Community comes together for ‘MIT Reflects: Moments of Remembrance and Hope’
The event consisted of prayer, pieces of music, and moments of reflection
MIT students, faculty, and affiliates came together March 10 for ‘MIT Reflects: Moments of Remembrance and Hope,’ an evening of prayers, reflections, and conversation about the pandemic’s impact on the MIT community.
Organized by Interim Chaplain to the Institute Reverend Thea Keith-Lucas and sponsored by the office of religious, spiritual, and ethical life, MIT Reflects consisted of prayer, pieces of music, and moments of reflection.
The event opened with remarks from MIT President L. Rafael Reif. “One year into this difficult and unexpected pandemic journey, we come together to remember those we have lost and to bear witness to each other’s suffering,” Reif said. “By sharing our grief, we deepen our connections to one another, we reawaken our sense of what’s most important, and with care and consolation, we lift each other up to face tomorrow.”
Prayers were offered in nine faiths by Zoroastrian Chaplain Daryush Mehta PhD ’10, Muslim Chaplain Sister Nada El-Alami, Humanist Chaplain Greg M. Epstein, Buddhist Chaplain Venerable Tenzin Priyadarshi, Baha’i Chaplain Brian Aull PhD ’85, MIT Hillel Executive Director Rabbi Michelle Fisher SM ’97, MLK Visiting Scholar and Member of the Maliseet Nation Patricia Saulis, Hindu Chaplain Sadananda Dasa, and Catholic Pastoral Team member Catherine Alex.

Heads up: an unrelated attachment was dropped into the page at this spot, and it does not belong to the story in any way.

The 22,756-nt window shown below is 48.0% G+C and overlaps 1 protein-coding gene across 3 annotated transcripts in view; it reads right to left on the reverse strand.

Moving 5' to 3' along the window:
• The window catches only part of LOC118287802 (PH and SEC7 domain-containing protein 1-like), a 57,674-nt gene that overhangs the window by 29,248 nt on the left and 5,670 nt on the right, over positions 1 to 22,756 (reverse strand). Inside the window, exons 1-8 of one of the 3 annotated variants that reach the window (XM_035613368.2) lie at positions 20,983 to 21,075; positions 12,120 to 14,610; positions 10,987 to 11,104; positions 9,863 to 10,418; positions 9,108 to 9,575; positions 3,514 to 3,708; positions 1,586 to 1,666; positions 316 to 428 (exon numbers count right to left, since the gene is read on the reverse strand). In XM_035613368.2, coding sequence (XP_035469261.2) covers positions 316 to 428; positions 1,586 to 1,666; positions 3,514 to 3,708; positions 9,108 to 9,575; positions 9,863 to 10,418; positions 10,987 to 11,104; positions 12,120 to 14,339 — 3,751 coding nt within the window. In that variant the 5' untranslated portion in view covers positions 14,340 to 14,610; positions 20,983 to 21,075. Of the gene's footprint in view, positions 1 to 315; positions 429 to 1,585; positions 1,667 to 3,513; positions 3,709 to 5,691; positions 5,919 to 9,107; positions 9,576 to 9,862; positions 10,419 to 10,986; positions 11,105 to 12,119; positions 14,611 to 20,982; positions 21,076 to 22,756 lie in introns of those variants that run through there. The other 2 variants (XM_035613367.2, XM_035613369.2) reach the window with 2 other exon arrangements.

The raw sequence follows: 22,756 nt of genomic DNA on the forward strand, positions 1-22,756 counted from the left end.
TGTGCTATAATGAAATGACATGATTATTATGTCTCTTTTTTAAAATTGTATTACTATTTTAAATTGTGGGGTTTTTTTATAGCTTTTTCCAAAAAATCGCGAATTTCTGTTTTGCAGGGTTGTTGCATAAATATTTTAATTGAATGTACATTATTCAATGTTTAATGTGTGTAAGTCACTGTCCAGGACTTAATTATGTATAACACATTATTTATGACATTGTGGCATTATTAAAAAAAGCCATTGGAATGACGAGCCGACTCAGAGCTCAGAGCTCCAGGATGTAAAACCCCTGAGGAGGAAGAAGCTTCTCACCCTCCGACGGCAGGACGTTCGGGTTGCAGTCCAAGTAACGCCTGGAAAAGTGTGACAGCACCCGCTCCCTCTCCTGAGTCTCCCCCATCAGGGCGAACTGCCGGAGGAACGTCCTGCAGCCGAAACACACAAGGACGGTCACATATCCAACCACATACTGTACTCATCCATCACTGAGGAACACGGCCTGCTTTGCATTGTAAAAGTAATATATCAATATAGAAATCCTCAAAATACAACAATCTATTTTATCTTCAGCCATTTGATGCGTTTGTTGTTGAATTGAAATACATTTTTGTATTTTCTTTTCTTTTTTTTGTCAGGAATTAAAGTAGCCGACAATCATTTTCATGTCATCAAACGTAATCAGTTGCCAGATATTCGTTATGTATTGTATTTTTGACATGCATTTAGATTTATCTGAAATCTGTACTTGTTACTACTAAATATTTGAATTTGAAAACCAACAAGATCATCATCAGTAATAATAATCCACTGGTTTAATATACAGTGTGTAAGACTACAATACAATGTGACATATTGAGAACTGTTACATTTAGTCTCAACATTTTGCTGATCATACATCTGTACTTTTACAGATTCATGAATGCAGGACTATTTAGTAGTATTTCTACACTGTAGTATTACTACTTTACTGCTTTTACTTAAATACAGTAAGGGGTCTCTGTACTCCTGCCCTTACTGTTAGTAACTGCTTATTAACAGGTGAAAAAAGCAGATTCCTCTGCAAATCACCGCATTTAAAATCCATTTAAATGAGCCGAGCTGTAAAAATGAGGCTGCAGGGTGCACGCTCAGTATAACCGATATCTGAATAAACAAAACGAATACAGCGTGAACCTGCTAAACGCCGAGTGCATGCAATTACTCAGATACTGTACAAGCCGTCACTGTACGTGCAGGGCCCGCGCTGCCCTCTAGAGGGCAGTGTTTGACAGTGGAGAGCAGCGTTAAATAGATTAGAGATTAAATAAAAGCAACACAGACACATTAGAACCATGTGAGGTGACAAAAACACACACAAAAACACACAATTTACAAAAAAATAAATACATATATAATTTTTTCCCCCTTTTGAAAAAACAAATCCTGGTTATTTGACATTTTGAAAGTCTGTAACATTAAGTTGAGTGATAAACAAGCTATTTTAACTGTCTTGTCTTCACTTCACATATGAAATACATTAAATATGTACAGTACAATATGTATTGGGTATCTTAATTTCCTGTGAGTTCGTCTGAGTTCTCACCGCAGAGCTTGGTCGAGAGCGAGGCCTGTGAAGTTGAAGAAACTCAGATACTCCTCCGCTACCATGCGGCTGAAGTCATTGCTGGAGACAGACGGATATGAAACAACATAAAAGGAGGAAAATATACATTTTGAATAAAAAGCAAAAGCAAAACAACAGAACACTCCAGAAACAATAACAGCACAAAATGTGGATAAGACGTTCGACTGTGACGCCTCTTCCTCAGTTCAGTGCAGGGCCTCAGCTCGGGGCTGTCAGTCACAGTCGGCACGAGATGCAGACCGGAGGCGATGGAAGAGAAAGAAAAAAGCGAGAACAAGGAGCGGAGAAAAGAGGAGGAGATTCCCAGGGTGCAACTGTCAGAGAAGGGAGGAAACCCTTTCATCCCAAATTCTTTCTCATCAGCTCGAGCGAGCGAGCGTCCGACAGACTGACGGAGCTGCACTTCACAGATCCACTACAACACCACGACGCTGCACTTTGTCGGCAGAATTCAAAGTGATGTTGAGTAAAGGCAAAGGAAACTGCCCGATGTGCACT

Protestant Chaplain Reverend Natalie Hill and current students associated with the Office of Religious, Spiritual and Ethical Life and the Office of Multicultural Programs lit candles in remembrance of the groups of people affected by the pandemic and in honor of the values of the MIT community, and Protestant Chaplain Rev. Natalie Hill lit candles at the MIT Chapel. “Even when we are apart, the spirit of MIT burns brightly wherever we are,” Keith-Lucas said.
The evening also brought together performances of music and poetry. Assistant Professor Natalie Lin Douglas of the Music and Theater Arts department performed Lonely Suite: IV. Imaginary Dialogue by Lera Auerbach on violin, and Emerson Scholar Sara Simpson G performed Syrinx by Claude Debussy on flute. At the conclusion of the event, Maisha Prome ’21 performed her poem, “Alive.”
After the streamed event, attendees had the opportunity to converse in smaller groups with one another and the MIT chaplains.